(Reuters) - The mass rollout of COVID-19 booster vaccines in Britain to residents over 50 this autumn could be shelved, with government scientists considering limiting third doses only to the most vulnerable, The Telegraph reported on Thursday.
Britain's National Health Service (NHS) had drawn up plans to roll out a booster programme from September, based on interim advice from the Joint Committee on Vaccination and Immunisation, the newspaper said https://bit.ly/3swD2U4.
However, sources close to the committee told The Telegraph there is limited evidence to support such an approach and a "far more restricted" group, focused on those most in need, may be targeted.
"Any booster programme will be based on the final advice of the independent Joint Committee on Vaccination and Immunisation. Until we receive the independent JCVI advice, no decisions can be made on wider requirements for those who receive booster jabs", a government spokesman was quoted as saying by the newspaper.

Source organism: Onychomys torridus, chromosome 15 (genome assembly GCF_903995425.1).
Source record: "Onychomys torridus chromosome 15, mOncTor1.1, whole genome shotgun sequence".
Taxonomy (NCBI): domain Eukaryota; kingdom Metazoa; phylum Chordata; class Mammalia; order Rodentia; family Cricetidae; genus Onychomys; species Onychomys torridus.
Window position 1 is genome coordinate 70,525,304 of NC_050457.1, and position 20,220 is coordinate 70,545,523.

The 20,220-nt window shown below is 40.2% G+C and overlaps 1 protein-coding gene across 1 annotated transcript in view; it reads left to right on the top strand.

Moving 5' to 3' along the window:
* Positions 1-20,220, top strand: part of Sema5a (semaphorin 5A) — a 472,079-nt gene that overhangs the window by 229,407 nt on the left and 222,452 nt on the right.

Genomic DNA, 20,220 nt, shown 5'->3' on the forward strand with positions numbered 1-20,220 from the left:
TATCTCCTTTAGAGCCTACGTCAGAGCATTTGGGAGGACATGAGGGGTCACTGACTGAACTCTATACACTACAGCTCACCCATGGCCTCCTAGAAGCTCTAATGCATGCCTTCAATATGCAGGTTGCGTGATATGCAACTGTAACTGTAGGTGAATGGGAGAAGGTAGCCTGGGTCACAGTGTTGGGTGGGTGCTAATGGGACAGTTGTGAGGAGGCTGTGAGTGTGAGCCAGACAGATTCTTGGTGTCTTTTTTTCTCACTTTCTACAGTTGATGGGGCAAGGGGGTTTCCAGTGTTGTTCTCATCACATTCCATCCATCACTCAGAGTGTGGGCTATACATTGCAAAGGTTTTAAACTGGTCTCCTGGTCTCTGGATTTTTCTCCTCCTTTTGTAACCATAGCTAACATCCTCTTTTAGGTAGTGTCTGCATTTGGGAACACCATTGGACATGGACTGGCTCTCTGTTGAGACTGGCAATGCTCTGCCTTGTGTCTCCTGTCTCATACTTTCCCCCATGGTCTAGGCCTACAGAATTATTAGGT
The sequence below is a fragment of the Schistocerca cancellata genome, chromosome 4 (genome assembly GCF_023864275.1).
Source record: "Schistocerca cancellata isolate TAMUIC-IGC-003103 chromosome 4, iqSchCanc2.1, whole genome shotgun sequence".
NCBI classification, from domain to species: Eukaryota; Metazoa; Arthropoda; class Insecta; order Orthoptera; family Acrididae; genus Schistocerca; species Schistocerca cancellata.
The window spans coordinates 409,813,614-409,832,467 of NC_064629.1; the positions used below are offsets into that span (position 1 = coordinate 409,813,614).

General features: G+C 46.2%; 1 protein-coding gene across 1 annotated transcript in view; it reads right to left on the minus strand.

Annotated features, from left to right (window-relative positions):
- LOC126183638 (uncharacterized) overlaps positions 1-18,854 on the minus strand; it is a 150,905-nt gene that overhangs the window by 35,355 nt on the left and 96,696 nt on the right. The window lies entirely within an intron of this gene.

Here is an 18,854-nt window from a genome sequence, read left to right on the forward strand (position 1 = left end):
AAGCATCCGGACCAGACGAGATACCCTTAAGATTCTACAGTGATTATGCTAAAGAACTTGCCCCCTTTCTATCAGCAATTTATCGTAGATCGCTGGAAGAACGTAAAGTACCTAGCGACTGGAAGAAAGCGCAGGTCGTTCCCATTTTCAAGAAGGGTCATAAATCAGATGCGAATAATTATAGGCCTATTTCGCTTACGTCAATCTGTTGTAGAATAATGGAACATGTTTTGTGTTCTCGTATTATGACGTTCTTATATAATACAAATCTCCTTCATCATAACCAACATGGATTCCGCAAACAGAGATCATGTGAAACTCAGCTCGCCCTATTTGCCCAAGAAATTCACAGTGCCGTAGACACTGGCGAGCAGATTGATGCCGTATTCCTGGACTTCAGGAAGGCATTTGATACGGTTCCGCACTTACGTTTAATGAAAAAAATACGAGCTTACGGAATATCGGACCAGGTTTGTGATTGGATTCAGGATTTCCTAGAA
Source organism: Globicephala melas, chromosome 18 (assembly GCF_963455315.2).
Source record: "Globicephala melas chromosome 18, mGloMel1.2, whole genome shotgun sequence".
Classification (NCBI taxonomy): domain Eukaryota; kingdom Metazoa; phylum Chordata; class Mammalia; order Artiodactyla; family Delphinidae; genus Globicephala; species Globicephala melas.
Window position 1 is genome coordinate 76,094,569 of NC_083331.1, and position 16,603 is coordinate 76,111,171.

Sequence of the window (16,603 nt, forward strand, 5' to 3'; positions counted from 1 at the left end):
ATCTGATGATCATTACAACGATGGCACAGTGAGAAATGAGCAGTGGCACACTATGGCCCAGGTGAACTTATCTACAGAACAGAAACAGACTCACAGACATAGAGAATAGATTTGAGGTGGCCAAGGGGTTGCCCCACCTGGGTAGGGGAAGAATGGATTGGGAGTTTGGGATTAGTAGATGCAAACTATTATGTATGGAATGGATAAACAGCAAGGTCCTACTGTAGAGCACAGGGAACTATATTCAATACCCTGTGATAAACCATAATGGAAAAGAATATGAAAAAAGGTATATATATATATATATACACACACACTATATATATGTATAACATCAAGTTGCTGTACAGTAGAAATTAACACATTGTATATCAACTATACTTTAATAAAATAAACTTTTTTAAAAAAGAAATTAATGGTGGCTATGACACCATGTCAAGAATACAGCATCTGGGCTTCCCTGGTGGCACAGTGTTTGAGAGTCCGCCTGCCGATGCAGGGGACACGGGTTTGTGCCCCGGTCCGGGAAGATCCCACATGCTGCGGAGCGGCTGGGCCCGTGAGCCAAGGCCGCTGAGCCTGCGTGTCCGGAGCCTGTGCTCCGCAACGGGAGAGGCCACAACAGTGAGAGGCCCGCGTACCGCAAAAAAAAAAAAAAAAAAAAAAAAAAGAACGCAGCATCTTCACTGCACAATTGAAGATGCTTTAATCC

Oxford vaccine chief Andrew Pollard said earlier this month that booster shots for COVID-19 vaccines were not currently needed by Britain and the doses should be given to other countries.
Britain had been planning for a COVID-19 vaccine booster programme, and health minister Sajid Javid said he expected the programme to begin in early September, pending final advice from officials.
A total of 47.41 million people in the country had received a first dose of a vaccine against coronavirus through Aug. 17 and 40.99 million people had received a second dose.
(Reporting by Kanishka Singh in Bengaluru; Editing by Dan Grebler)